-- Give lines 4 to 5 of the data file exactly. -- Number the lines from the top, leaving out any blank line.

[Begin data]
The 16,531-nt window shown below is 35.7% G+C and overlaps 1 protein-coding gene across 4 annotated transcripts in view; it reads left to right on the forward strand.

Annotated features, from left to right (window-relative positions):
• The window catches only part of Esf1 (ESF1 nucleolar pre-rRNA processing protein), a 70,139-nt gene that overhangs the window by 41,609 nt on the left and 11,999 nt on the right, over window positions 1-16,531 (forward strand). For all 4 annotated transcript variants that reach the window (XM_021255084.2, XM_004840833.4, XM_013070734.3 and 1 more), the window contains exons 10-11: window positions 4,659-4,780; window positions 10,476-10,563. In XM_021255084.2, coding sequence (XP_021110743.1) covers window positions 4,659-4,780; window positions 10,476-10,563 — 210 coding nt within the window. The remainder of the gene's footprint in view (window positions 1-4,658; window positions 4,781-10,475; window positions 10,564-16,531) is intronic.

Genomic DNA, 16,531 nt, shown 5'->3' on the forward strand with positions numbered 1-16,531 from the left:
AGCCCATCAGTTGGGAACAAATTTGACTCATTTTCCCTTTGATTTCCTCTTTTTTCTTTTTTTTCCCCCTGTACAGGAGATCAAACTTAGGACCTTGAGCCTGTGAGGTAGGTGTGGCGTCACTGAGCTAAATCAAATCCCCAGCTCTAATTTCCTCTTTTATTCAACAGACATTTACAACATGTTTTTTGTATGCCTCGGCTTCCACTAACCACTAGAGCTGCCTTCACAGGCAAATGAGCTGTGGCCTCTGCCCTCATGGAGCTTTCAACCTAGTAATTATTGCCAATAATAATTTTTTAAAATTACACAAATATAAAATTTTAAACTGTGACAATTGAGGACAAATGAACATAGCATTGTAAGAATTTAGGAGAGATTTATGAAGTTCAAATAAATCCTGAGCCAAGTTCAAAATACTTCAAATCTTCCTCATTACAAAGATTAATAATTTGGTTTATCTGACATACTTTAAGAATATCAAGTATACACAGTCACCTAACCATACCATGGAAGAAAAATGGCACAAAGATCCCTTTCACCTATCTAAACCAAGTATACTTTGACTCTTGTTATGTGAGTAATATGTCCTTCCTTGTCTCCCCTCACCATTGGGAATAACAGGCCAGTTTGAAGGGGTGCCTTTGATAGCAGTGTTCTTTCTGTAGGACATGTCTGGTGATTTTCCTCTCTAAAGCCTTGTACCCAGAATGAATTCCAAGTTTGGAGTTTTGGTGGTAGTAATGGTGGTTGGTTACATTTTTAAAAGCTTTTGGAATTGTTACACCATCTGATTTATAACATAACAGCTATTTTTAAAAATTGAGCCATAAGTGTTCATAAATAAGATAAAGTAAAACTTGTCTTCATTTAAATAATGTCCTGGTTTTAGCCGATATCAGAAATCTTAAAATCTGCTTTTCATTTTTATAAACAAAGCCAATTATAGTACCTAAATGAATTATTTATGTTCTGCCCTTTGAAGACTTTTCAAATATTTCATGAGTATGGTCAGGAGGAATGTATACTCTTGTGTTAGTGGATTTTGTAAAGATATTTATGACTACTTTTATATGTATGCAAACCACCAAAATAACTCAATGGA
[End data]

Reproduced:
Genomic DNA, 16,531 nt, shown 5'->3' on the forward strand with positions numbered 1-16,531 from the left:
AGCCCATCAGTTGGGAACAAATTTGACTCATTTTCCCTTTGATTTCCTCTTTTTTCTTTTTTTTCCCCCTGTACAGGAGATCAAACTTAGGACCTTGAGCCTGTGAGGTAGGTGTGGCGTCACTGAGCTAAATCAAATCCCCAGCTCTAATTTCCTCTTTTATTCAACAGACATTTACAACATGTTTTTTGTATGCCTCGGCTTCCACTAACCACTAGAGCTGCCTTCACAGGCAAATGAGCTGTGGCCTCTGCCCTCATGGAGCTTTCAACCTAGTAATTATTGCCAATAATAATTTTTTAAAATTACACAAATATAAAATTTTAAACTGTGACAATTGAGGACAAATGAACATAGCATTGTAAGAATTTAGGAGAGATTTATGAAGTTCAAATAAATCCTGAGCCAAGTTCAAAATACTTCAAATCTTCCTCATTACAAAGATTAATAATTTGGTTTATCTGACATACTTTAAGAATATCAAGTATACACAGTCACCTAACCATACCATGGAAGAAAAATGGCACAAAGATCCCTTTCACCTATCTAAACCAAGTATACTTTGACTCTTGTTATGTGAGTAATATGTCCTTCCTTGTCTCCCCTCACCATTGGGAATAACAGGCCAGTTTGAAGGGGTGCCTTTGATAGCAGTGTTCTTTCTGTAGGACATGTCTGGTGATTTTCCTCTCTAAAGCCTTGTACCCAGAATGAATTCCAAGTTTGGAGTTTTGGTGGTAGTAATGGTGGTTGGTTACATTTTTAAAAGCTTTTGGAATTGTTACACCATCTGATTTATAACATAACAGCTATTTTTAAAAATTGAGCCATAAGTGTTCATAAATAAGATAAAGTAAAACTTGTCTTCATTTAAATAATGTCCTGGTTTTAGCCGATATCAGAAATCTTAAAATCTGCTTTTCATTTTTATAAACAAAGCCAATTATAGTACCTAAATGAATTATTTATGTTCTGCCCTTTGAAGACTTTTCAAATATTTCATGAGTATGGTCAGGAGGAATGTATACTCTTGTGTTAGTGGATTTTGTAAAGATATTTATGACTACTTTTATATGTATGCAAACCACCAAAATAACTCAATGGA